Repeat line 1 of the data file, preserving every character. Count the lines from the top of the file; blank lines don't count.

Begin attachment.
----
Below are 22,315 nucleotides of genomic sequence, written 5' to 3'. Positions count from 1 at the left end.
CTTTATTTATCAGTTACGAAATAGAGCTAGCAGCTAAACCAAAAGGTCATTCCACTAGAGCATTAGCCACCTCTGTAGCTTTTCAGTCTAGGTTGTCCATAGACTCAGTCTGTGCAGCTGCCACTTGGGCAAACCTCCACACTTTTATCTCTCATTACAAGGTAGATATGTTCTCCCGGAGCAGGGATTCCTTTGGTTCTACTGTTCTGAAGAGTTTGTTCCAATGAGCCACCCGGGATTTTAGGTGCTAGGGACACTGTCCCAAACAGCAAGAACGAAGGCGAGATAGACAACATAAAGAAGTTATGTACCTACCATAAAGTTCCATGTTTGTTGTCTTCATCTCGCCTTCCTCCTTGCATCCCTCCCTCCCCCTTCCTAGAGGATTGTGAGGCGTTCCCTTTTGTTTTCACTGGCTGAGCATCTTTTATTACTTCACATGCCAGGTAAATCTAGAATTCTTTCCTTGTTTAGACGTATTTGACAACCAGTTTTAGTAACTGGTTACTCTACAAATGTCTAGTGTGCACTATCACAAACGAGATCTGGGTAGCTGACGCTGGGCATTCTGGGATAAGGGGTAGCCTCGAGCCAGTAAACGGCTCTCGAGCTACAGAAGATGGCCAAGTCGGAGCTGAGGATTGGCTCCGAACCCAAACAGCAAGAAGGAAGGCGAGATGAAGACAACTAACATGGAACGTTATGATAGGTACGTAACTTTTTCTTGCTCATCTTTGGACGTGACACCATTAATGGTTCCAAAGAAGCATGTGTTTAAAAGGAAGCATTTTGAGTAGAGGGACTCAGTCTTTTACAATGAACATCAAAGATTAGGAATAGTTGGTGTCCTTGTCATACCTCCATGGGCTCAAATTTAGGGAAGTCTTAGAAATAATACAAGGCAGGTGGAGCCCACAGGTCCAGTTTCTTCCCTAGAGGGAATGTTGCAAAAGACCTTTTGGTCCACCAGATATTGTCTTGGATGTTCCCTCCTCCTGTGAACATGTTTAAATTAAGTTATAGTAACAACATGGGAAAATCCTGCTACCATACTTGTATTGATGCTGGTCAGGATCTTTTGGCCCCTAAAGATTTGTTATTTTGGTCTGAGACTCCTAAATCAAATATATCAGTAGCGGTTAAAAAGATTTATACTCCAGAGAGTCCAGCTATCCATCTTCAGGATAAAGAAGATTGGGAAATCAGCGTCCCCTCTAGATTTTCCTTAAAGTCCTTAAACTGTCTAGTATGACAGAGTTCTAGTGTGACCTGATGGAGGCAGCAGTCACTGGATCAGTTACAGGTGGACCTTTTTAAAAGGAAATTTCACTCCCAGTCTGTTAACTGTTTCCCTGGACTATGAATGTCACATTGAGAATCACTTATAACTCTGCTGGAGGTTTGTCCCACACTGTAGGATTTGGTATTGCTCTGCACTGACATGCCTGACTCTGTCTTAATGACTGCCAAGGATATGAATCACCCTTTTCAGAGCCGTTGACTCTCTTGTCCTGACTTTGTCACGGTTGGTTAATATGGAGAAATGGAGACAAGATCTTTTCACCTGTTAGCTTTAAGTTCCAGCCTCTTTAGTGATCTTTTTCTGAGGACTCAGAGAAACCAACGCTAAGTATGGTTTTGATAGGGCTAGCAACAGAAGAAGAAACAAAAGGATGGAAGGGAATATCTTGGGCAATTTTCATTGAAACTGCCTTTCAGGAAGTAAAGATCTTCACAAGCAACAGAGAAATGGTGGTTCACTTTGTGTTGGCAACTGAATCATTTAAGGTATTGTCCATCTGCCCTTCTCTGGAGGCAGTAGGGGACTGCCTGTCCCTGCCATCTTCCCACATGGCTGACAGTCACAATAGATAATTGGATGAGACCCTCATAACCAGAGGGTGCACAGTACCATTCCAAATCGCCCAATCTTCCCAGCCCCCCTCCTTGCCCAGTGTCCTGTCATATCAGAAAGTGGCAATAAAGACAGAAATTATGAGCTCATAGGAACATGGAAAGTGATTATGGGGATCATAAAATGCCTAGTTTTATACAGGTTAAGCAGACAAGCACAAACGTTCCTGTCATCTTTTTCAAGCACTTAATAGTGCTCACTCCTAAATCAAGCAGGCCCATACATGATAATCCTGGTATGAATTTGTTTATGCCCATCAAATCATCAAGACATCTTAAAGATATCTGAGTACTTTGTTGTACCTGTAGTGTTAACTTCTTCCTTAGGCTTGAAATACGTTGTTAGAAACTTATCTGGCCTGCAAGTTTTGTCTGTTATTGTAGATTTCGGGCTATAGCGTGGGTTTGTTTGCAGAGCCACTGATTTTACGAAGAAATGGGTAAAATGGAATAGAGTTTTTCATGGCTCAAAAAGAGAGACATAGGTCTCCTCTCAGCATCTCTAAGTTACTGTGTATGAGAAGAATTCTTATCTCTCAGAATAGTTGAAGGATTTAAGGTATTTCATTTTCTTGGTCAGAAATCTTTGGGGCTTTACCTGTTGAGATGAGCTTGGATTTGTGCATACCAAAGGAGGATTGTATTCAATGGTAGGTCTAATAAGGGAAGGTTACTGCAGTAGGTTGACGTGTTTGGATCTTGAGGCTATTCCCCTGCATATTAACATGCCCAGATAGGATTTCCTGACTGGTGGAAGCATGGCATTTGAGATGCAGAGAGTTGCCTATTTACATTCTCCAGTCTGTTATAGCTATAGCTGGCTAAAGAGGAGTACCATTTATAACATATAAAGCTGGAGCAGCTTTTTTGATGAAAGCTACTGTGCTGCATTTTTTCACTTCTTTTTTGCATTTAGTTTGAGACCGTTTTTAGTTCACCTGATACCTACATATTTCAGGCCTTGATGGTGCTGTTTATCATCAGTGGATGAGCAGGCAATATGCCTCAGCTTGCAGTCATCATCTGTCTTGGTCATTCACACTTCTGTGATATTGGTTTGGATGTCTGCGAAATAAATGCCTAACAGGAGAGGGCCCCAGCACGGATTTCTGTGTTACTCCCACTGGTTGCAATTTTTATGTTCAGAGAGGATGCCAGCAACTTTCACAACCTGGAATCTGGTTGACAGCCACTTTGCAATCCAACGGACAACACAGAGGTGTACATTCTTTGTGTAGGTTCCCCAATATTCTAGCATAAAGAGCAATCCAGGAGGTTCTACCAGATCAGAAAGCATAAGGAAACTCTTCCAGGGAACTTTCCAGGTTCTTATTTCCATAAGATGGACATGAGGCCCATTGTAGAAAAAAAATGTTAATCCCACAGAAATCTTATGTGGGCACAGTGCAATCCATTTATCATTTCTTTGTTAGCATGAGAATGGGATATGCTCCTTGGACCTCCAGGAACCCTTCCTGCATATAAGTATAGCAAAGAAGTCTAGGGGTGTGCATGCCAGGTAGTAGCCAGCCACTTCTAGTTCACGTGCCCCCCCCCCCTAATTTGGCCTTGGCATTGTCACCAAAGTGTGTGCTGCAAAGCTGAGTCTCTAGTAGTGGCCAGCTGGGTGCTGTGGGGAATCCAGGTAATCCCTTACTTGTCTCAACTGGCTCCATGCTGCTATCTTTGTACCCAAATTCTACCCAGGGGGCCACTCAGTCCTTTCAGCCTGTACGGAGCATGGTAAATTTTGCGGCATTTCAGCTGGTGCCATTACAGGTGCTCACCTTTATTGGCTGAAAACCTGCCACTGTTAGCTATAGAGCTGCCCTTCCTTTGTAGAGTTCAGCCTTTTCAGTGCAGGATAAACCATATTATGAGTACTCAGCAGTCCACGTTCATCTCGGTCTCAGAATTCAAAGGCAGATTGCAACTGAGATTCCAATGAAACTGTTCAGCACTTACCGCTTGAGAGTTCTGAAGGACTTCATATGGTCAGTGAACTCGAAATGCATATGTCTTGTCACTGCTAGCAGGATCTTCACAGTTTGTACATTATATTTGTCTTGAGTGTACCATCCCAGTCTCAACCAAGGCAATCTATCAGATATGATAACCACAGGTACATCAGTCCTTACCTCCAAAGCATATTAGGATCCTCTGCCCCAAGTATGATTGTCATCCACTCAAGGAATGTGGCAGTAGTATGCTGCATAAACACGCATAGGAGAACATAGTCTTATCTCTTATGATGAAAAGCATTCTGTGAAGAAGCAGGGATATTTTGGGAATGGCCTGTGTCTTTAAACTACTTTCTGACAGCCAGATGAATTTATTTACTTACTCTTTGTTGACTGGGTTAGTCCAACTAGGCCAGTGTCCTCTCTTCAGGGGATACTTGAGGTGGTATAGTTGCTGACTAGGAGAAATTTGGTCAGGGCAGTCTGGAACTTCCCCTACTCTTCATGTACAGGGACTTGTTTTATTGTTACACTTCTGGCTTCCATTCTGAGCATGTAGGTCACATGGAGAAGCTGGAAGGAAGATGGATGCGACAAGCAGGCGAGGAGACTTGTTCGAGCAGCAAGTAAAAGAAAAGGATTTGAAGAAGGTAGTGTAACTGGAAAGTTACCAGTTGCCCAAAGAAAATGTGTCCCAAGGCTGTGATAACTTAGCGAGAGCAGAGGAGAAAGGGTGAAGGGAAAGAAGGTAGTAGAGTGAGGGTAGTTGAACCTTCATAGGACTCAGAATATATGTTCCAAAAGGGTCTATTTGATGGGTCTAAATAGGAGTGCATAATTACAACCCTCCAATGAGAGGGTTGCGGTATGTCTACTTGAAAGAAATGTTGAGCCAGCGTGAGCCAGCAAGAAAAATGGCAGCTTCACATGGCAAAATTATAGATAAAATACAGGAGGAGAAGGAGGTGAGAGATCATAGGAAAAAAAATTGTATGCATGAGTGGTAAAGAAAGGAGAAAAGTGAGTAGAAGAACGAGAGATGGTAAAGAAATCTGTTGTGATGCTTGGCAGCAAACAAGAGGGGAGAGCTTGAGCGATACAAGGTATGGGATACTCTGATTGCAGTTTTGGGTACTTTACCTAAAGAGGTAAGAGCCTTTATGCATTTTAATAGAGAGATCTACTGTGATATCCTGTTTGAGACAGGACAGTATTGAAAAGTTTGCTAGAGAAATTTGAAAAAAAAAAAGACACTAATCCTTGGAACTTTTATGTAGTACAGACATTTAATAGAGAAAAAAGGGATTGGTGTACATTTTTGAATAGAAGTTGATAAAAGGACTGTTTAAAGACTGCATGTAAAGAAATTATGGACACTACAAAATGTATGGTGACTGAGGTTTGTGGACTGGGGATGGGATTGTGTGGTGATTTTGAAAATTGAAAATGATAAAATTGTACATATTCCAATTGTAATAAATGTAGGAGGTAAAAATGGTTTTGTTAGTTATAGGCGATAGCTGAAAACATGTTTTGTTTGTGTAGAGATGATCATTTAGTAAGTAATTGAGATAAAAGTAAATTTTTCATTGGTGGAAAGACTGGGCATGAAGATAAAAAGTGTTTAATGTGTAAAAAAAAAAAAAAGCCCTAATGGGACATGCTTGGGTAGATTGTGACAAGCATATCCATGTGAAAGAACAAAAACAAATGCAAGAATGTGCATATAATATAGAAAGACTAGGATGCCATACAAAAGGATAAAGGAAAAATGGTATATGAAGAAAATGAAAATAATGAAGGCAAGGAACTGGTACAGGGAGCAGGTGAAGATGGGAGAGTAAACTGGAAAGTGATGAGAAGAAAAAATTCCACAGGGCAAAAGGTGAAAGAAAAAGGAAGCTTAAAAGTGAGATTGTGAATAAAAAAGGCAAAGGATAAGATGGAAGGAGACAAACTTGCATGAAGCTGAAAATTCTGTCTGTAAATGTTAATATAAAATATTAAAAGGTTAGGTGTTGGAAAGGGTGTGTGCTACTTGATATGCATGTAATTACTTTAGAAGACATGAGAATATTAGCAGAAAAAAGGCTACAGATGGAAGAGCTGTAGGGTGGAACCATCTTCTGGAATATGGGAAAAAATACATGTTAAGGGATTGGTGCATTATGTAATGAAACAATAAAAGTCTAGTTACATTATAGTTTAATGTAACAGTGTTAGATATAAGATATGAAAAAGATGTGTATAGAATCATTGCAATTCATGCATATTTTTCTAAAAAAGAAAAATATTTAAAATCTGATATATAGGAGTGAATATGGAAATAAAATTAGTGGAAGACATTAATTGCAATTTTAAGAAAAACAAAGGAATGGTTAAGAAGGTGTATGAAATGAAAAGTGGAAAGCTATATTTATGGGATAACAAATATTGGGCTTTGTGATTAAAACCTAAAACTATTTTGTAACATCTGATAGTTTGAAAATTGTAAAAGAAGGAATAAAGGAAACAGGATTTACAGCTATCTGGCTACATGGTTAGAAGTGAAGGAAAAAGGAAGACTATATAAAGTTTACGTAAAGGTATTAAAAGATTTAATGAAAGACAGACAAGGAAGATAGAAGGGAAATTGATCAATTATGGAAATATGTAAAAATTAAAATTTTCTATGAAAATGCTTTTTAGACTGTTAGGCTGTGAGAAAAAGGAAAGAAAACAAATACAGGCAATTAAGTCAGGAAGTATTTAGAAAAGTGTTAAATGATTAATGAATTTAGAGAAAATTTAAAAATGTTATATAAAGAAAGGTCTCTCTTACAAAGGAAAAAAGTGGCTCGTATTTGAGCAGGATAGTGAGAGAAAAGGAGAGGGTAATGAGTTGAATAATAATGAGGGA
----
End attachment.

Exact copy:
Below are 22,315 nucleotides of genomic sequence, written 5' to 3'. Positions count from 1 at the left end.